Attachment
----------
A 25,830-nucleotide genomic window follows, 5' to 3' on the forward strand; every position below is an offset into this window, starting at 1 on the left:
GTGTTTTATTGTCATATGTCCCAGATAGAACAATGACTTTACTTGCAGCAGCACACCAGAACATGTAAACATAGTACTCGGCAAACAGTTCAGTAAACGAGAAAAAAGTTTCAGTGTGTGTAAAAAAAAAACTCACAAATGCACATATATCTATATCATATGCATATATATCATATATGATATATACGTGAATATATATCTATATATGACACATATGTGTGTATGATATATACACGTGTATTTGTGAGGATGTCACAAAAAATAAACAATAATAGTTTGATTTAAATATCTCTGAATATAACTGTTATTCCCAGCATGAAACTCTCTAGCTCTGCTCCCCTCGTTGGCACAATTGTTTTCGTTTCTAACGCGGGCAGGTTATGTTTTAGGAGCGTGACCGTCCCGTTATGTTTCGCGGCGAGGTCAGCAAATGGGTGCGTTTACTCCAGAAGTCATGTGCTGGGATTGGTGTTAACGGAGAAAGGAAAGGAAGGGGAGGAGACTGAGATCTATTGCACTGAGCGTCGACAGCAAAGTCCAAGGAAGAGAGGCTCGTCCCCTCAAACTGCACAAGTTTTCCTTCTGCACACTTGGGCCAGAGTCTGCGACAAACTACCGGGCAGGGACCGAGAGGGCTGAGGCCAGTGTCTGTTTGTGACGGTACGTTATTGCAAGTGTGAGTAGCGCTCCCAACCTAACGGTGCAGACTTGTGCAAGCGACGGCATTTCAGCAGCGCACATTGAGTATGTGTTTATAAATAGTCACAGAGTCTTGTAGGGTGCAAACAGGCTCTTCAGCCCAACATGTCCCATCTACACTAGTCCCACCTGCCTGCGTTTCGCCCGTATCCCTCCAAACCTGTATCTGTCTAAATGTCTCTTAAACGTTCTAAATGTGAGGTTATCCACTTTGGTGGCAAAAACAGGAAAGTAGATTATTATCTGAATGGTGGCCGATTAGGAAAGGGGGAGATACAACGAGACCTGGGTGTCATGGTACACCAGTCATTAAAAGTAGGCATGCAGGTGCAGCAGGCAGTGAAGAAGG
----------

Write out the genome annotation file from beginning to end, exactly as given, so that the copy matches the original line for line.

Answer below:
A 25,830-nucleotide genomic window follows, 5' to 3' on the forward strand; every position below is an offset into this window, starting at 1 on the left:
GTGTTTTATTGTCATATGTCCCAGATAGAACAATGACTTTACTTGCAGCAGCACACCAGAACATGTAAACATAGTACTCGGCAAACAGTTCAGTAAACGAGAAAAAAGTTTCAGTGTGTGTAAAAAAAAAACTCACAAATGCACATATATCTATATCATATGCATATATATCATATATGATATATACGTGAATATATATCTATATATGACACATATGTGTGTATGATATATACACGTGTATTTGTGAGGATGTCACAAAAAATAAACAATAATAGTTTGATTTAAATATCTCTGAATATAACTGTTATTCCCAGCATGAAACTCTCTAGCTCTGCTCCCCTCGTTGGCACAATTGTTTTCGTTTCTAACGCGGGCAGGTTATGTTTTAGGAGCGTGACCGTCCCGTTATGTTTCGCGGCGAGGTCAGCAAATGGGTGCGTTTACTCCAGAAGTCATGTGCTGGGATTGGTGTTAACGGAGAAAGGAAAGGAAGGGGAGGAGACTGAGATCTATTGCACTGAGCGTCGACAGCAAAGTCCAAGGAAGAGAGGCTCGTCCCCTCAAACTGCACAAGTTTTCCTTCTGCACACTTGGGCCAGAGTCTGCGACAAACTACCGGGCAGGGACCGAGAGGGCTGAGGCCAGTGTCTGTTTGTGACGGTACGTTATTGCAAGTGTGAGTAGCGCTCCCAACCTAACGGTGCAGACTTGTGCAAGCGACGGCATTTCAGCAGCGCACATTGAGTATGTGTTTATAAATAGTCACAGAGTCTTGTAGGGTGCAAACAGGCTCTTCAGCCCAACATGTCCCATCTACACTAGTCCCACCTGCCTGCGTTTCGCCCGTATCCCTCCAAACCTGTATCTGTCTAAATGTCTCTTAAACGTTCTAAATGTGAGGTTATCCACTTTGGTGGCAAAAACAGGAAAGTAGATTATTATCTGAATGGTGGCCGATTAGGAAAGGGGGAGATACAACGAGACCTGGGTGTCATGGTACACCAGTCATTAAAAGTAGGCATGCAGGTGCAGCAGGCAGTGAAGAAGG